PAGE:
Defibrillator Debate Electrifies Industry

by Diane Lofshult on May 01, 2002

Industry Watch

Since we last reported on automated external defibrillators (AEDs) in a Special Report that appeared in our March issue, several new developments have taken place. In the March 2002 issue of Medicine & Science in Sports & Exercise, the American College of Sports Medicine (ACSM) and the American Heart Association (AHA) released a Joint Position Statement addressing the purchase and use of AEDs in health and fitness facilities. This statement amplifies earlier recommendations made by the two organizations in 1998 and is in keeping with the YMCA of the USA’s guidelines released in a technical assistance paper on AEDs earlier this year.

The latest ACSM-AHA Joint Position Statement encourages all fitness facilities—especially those with “high memberships”—to make AEDs available to provide better emergency assistance for victims of sudden cardiac arrest. According to an ACSM press release dated March 5, 2002, the two organizations “strongly encourage AED training, presence of trained staff and placement of AEDs in facilities offering special programs to clinical populations.” The statement goes on to say it is “essential” that staff trained in cardiopulmonary resuscitation (CPR) be present during all hours of club operation and recommends having written emergency procedures and policies that designate CPR-trained staff as first responders.

“It’s a natural progression for ACSM to recommend AEDs for [fitness] facilities,” says Carl Foster, PhD, a member of the group who authored the new position statement. “A large number of individuals new to exercise begin their workouts in high-membership facilities, and possible heart problems may not have been assessed with the standard physical activity readiness questionnaire (PAR-Q). It’s important for them to have a measure of protection.”

Echoing the advice provided by Shirley Archer, JD, the author of the March Special Report commissioned by IDEA, the ACSM-AHA statement does acknowledge that emergency equipment alone cannot save lives. Rather, survival is dependent on following a chain of events: early recognition of cardiopulmonary arrest; early CPR; early defibrillation when indicated; and early advanced cardiac life support care. However, AEDs are vital in this chain because the survival rate for victims of sudden cardiac arrest decreases 7 to 10 percent with every minute that defibrillation is delayed, according to ACSM.

In another new development on this topic, legislation requiring health clubs to install AEDs has recently been introduced in three states. According to the International Health, Racquet and Sportsclub Association (IHRSA), New Jersey, Pennsylvania and Rhode Island have each put forth bills that would require one AED per fitness facility. Additionally, New Jersey is seeking to require that one person trained on the devices be on staff at all times. In recent years, AEDs have become standard emergency equipment for many other industries and are readily available on airplanes and in public venues such as shopping centers and gambling casinos.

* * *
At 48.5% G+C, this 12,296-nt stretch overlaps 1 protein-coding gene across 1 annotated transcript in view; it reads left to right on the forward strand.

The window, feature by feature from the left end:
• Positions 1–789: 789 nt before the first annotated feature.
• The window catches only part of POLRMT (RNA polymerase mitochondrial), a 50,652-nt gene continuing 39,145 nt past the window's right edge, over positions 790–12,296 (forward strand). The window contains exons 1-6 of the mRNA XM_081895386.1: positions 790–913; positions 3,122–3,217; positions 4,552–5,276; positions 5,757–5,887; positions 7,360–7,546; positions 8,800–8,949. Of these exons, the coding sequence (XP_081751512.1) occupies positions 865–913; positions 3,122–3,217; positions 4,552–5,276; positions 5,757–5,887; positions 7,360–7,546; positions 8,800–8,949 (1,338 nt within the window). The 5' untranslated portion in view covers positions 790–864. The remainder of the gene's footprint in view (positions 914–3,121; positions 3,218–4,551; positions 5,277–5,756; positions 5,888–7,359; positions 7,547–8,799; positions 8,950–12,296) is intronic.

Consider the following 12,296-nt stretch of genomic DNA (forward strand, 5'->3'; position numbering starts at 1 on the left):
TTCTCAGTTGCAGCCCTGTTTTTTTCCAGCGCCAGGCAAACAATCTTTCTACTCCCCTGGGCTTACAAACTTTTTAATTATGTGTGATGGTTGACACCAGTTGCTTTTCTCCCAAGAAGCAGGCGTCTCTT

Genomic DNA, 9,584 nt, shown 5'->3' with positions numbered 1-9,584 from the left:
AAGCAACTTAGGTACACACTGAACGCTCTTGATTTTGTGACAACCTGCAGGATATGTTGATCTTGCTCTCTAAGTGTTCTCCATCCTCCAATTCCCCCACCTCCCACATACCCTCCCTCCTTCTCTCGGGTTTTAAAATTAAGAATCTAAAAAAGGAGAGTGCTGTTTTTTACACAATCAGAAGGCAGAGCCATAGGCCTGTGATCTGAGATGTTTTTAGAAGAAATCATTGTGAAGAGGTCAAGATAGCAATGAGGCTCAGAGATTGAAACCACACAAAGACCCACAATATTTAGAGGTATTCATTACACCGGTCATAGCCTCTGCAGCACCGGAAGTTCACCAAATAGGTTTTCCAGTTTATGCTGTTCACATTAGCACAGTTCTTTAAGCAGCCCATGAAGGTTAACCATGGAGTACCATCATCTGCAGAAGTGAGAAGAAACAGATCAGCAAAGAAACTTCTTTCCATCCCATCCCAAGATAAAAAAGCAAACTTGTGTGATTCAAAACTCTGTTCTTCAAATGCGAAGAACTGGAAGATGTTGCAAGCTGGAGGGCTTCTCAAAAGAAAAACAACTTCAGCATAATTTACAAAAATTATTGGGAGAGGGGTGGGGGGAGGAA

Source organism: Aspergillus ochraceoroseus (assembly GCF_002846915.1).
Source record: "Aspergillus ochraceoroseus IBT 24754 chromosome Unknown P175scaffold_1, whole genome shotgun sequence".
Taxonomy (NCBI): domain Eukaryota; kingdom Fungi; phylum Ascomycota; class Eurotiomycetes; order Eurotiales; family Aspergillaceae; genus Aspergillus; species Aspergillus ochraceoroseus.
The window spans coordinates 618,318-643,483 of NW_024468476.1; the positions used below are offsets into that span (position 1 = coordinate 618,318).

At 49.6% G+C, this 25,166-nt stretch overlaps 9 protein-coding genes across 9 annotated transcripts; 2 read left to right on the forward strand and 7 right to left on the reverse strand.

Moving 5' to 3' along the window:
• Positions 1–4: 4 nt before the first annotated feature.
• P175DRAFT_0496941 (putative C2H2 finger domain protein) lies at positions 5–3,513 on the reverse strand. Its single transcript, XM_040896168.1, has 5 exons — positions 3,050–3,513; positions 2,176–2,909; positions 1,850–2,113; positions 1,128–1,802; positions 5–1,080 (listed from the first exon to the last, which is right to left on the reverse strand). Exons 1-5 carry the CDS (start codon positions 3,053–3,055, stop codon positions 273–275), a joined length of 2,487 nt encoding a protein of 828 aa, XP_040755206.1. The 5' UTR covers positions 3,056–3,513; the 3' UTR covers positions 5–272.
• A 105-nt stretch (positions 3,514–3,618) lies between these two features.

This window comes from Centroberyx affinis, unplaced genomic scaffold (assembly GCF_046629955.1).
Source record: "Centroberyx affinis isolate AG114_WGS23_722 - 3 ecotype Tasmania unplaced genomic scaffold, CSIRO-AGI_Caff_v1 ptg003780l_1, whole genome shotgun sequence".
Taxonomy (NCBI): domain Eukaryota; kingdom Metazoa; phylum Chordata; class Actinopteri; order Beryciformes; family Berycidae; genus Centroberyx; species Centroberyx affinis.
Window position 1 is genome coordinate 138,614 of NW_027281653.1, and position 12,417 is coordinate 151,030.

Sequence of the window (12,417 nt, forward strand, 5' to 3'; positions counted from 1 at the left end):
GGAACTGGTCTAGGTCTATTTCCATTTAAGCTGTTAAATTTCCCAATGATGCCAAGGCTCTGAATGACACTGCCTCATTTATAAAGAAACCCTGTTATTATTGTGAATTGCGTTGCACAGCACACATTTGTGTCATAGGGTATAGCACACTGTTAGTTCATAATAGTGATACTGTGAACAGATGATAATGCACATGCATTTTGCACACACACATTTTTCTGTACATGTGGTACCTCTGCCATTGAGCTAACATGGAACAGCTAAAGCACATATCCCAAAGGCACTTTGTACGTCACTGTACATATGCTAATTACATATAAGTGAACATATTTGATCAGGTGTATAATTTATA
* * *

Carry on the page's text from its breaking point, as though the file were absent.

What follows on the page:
IDEA Health Fitness Source , Volume 2003, Issue 5

© 2002 by IDEA Health & Fitness Inc. All rights reserved. Reproduction without permission is strictly prohibited.

About the Author

Diane Lofshult IDEA Author/Presenter

Diane Lofshult is an award-winning freelance author who specializes in nutrition and weight management topics. She is the founder of In Other Words, an editorial consulting firm based in Solana Beach,...


Trending Articles

Dark Chocolate + Your Internal Biota = Good Health

The evidence supporting the health benefits of dark chocolate can now be tied scientifically to the millions of microbes living in your gut. Louisiana State University researchers reported in mid-M...

Eight Fascinating Facts About Fascia

Fascia has been enjoying the limelight in the fitness industry as one of the hottest topics in recent conference programming, workshops and ...

Ask the RD

Question: I have a couple of questions regarding eggs. Specifically, what is the best way to store them, and how long do I have to consume ...

Excessive Thoracic Kyphosis: More Than Just Bad Posture

Excessive thoracic kyphosis (ETK) is a disproportionate forward rounding or curvature of the middle and upper back, also known as the thorac...

Obesity's Impact on Lifespan

Here’s more reason to encourage individuals who are obese to move more and improve their diets: Obesity can chop up to 9 years off a l...

Liver Injury Due to Herbals and Dietary Supplements Is Up

If you regularly take herbals and dietary supplements, it may be time to reevaluate why you take them and what the potential cost to your he...

Cardio and Creative Core

Group fitness participants can’t seem to get enough of creative core and cardiovascular exercises. If you need innovative ideas to cha...

Cert by Selfie

Surf around on any of the major social media networks these days—Facebook, Twitter, Pinterest and especially Instagram—and you&r...

Answering the Age-Old Question “So, What Do You Think About This Diet?"

Since there is no one “best” diet, and since adherence to a new eating and exercise plan is the most important predictor of whet...